Excerpt from Dominion Medical Monthly and Ontario Medical Journal, Vol. 46: Original Articles; The Medical Commission; Irregular Practitioners; Toronto, January, 1916
As soon as another attack, accompanied by the more marked symptoms of insanity, occurs, this patient either escapes, or commits suicide, or gets into some other place of the same kind to repeat the same process.
A number of these cases have come under my notice. In some inquests have been held, in others a certificate of death has been secured from a regular practitioner, either through misrepresentation or by some other method equally disgraceful.
When an attempt is made to inquire into one of these cases the result generally seems to be that the coroner's jury are inclined to think that the deceased had already been treated in an asylum, and had not improved, and that the irregular practitioner had almost succeeded in doing something, which, however, he failed to accomplish, and that under any circumstances a broken-down, more or less decrepit, semi-insane person could easily be spared.
Two cases at present in hospital in the city of Toronto will illustrate the danger of treatment by irregular practitioners. One is the case of a gentleman who contracted a disease without his knowledge, which when properly treated can be cured absolutely. This man tells me that he has been under the hands of a large number of regular and irregular practitioners. That the suggestion of three years of constant treatment which the regular practitioner told him would be absolutely necessary for him to observe to enable him to be made perfectly well was too old-fashioned and slow. He therefore tried various irregular practitioners. They all promised him that he would walk again, quite well, in a short time, and be able to attend to his business. He grew steadily worse, and is now under the care of one of this committee. This poor man will probably never recover completely, but he will improve. It is too late now to accomplish more.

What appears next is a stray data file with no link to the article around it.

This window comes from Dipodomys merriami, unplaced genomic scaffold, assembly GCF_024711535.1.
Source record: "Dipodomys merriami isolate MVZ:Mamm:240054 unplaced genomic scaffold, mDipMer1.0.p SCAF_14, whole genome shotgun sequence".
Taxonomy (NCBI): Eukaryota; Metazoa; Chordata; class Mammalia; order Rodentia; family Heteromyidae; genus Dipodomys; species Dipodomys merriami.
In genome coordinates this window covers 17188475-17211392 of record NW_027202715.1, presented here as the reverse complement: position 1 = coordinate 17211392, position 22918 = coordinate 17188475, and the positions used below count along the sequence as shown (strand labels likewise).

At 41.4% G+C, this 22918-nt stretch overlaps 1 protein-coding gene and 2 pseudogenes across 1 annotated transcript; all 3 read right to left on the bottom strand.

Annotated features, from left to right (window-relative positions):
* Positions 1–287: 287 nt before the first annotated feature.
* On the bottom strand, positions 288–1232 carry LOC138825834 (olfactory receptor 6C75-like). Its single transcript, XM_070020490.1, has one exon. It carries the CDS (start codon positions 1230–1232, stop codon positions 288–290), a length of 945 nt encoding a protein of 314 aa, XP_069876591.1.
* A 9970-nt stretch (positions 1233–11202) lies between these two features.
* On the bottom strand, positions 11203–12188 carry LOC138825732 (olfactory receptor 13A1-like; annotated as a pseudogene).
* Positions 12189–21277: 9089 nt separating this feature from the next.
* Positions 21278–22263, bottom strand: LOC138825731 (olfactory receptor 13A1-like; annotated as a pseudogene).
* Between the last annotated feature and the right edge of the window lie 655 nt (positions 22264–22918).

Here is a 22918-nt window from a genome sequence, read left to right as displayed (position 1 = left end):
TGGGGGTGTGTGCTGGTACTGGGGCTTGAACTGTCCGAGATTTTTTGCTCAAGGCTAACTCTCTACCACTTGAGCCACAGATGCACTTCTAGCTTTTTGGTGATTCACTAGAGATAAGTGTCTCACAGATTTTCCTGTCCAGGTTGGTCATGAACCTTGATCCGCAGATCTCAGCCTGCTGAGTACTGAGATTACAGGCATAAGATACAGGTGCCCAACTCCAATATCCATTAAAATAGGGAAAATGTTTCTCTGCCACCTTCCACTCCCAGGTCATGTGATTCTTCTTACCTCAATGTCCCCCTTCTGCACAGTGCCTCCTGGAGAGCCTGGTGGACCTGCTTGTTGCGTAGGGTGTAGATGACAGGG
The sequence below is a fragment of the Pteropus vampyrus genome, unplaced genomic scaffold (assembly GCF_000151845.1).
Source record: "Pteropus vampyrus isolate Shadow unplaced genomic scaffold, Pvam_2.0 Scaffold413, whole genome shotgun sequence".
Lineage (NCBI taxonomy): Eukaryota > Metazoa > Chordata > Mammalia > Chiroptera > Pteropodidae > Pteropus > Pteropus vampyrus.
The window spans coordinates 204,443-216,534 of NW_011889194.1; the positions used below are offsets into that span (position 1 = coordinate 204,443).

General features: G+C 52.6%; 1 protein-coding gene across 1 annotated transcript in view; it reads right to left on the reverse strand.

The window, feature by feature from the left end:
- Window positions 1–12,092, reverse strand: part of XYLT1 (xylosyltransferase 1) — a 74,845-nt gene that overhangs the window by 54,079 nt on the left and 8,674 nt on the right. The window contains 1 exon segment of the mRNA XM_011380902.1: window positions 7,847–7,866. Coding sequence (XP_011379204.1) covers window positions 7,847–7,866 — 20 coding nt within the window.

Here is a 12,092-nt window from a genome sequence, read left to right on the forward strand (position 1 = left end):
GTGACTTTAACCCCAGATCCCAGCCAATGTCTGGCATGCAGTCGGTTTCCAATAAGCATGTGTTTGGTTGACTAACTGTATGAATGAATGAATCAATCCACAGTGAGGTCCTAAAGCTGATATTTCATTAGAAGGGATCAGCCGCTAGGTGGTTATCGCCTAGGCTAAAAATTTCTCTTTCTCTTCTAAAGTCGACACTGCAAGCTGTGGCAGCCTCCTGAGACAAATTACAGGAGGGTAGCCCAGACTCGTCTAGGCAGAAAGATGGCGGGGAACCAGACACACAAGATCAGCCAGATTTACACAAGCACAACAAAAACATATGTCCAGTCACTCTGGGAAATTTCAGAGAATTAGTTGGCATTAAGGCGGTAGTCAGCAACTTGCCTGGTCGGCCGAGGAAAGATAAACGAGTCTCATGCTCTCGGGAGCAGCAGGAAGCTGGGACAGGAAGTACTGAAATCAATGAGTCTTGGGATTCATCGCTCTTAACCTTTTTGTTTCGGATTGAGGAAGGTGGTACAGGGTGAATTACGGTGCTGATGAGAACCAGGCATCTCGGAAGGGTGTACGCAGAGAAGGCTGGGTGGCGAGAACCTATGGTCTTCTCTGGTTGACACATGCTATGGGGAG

Another case is that of a young girl who for many weeks has been under the treatment of an irregular practitioner in the city of Toronto. She paid a large sum of money at regular intervals for this treatment. She has always been assured that she has nothing the matter with her but what could be made well, and she has now drifted into hospital a veritable wreck, with a form of disease that is absolutely incurable, as far as science knows.
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